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Ellen Nesdoly
12-18-1999, 01:47 AM
I would like some help on how to paint the northern lights. I look out my window many nights and they are blazing across the sky, but I don't seem to be able to capture them. My sky is too dark or my colours get muddied up. Can you help? Thanks. Ellen N.

bruin70
12-31-1999, 10:55 AM
ellen,,,i saw this post long ago and let it drop. what you ask is difficult to answer, especially if none of us experience the lights first hand. so rather than leave you hanging, i'll try to answer.
what you're painting is a shimmer. not something tangible, like a well lit cloud. it is light. how do you paint the sun in a blue sky? whew!!! who does!!!
well,,,here's what you don't do. i think you should avoid oils unless you paint photo-realistically. oils are too heavy. watercolors make the most sense because of the soft blurred edges you can create.
all i can say is that unless i attempt it myself, and see the possibilities as my understanding of the lights evolve,,,i have no way to guide you otherwise. as i type now, an idea is evolving... i would paint very large. this will even out all the heaviness and clumsinee you might encounter on a small scale. i would also lean towards graphic or abstract interpretations...trying to capture the essence rather than the reality. this may mean little or no "landscape",,,,just sky. at the most, a thin band of dark land at the bottom.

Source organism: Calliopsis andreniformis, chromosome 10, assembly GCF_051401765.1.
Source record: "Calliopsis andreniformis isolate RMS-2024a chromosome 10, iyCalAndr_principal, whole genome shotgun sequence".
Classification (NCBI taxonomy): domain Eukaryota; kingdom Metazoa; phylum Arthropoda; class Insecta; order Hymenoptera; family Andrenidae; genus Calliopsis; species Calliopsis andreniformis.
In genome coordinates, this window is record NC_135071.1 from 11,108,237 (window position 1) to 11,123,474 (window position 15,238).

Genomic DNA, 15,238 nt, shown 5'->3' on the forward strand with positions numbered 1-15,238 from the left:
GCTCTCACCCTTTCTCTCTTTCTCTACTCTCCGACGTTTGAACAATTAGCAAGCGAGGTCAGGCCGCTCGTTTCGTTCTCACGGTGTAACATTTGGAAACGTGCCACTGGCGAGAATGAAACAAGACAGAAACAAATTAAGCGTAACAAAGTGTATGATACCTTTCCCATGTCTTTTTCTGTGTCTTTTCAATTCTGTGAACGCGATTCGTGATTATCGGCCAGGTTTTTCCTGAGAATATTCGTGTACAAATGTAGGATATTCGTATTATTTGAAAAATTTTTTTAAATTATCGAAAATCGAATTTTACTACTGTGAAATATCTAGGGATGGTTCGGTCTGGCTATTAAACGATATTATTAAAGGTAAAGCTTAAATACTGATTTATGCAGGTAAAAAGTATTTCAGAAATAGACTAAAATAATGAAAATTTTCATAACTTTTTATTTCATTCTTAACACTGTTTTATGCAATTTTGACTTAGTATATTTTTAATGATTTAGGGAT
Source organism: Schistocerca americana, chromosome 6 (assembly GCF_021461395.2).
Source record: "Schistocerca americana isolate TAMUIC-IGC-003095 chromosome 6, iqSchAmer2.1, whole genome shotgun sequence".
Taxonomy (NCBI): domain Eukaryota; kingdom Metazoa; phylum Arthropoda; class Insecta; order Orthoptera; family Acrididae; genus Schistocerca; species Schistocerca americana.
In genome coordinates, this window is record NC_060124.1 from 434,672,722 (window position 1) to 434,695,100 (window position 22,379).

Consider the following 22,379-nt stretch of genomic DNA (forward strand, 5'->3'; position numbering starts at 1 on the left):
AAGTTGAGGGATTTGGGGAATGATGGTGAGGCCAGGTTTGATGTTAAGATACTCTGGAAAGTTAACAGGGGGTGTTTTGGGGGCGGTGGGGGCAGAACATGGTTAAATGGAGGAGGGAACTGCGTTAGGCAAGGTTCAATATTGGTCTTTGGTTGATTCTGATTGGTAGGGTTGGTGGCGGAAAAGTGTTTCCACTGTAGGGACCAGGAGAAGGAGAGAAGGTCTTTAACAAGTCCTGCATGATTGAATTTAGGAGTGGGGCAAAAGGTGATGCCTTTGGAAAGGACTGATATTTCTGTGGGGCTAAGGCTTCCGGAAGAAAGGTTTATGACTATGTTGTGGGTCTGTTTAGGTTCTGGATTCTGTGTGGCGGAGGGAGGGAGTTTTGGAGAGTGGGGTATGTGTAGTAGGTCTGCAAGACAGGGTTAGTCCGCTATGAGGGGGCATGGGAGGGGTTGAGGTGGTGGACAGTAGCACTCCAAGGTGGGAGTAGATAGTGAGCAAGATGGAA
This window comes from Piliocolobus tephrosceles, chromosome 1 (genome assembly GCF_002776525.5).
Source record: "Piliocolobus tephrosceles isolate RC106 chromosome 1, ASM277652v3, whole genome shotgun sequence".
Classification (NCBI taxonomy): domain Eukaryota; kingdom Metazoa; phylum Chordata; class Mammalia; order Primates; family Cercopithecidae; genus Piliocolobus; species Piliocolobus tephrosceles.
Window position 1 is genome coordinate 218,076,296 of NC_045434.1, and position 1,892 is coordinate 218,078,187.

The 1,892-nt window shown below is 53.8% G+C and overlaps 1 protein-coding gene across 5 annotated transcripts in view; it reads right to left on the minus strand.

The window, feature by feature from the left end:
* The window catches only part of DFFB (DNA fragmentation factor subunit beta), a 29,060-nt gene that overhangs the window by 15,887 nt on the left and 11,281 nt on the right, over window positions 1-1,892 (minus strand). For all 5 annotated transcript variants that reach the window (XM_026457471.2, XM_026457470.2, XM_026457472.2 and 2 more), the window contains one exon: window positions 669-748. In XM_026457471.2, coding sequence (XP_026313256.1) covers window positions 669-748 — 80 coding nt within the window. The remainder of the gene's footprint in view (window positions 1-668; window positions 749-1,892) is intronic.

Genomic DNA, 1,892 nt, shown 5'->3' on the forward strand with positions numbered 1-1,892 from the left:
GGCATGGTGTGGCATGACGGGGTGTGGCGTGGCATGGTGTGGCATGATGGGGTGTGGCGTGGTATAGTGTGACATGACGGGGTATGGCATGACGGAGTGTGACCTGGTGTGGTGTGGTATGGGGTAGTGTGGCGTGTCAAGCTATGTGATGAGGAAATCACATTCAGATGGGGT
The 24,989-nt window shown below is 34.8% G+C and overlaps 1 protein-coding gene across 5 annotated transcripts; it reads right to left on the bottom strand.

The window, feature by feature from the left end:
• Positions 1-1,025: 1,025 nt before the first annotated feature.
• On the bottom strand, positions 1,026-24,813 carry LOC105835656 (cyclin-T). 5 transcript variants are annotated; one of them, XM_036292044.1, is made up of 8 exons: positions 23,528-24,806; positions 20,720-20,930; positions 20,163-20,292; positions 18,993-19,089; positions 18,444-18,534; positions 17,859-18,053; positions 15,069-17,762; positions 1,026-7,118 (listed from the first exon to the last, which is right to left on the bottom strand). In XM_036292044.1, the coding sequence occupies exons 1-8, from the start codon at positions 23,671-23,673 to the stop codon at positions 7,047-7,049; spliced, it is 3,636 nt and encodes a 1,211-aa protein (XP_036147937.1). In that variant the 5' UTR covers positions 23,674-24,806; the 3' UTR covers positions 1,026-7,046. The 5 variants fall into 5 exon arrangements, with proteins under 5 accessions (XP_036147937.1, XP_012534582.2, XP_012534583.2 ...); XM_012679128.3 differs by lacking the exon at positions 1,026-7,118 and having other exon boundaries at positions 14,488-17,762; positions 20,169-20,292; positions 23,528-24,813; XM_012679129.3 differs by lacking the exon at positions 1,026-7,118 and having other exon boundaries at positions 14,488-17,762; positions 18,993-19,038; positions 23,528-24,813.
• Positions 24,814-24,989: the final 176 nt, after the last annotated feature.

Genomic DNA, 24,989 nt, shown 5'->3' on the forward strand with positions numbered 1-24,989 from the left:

as to your specific problems. too dark a sky?,,,lighten it!! too muddy?? don't blend, do quick fast strokes. all the effort goes into the thought,,,the execution is fast.....milt

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"he who thinks he know all and knows nothing is king in a kingdom of one,,,,,or a critic" - the kobe

kemshmi
01-01-2000, 07:19 AM
I was thinking you might try looking at photos of the phenomenon..to let you see a 2D effect..then do your own colored pencil shetch(s) of what you see..then transform those into your painting..I also think watercolors would be the medium of choice..good luck with it

Rod
01-01-2000, 05:26 PM
I agree, watercolor is the way to go. Study your lights and try to pick out the main colors. Stretch and wet a large piece of watercolor paper, color mixs already prepared. place colors onto wet paper using a large brush and let them merge. Get the basic shape and color on your paper. Leave overnight to dry then rewet and define shapes you like,
Rod.

kayemme
02-21-2000, 02:07 AM
i think if you did this wet into wet with watercolour it would work best. and make sure that you layer your colors to give it the depth necessary to convince your viewer. watercolour dries lighter than it does when you put it down, so the temptation is to add more, but that's the DEVIL talking. he says, "go ahead.. add a little more" and before you know it you have MUD! and he's laughing.
so let your layers dry. you'll need to have some land to anchor the skyscape.
maybe just a small strip of dark silhouette trees or something, i dunno.
good luck to ya!


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km (http://www.artistnation.com/members/lofts/kmarion/)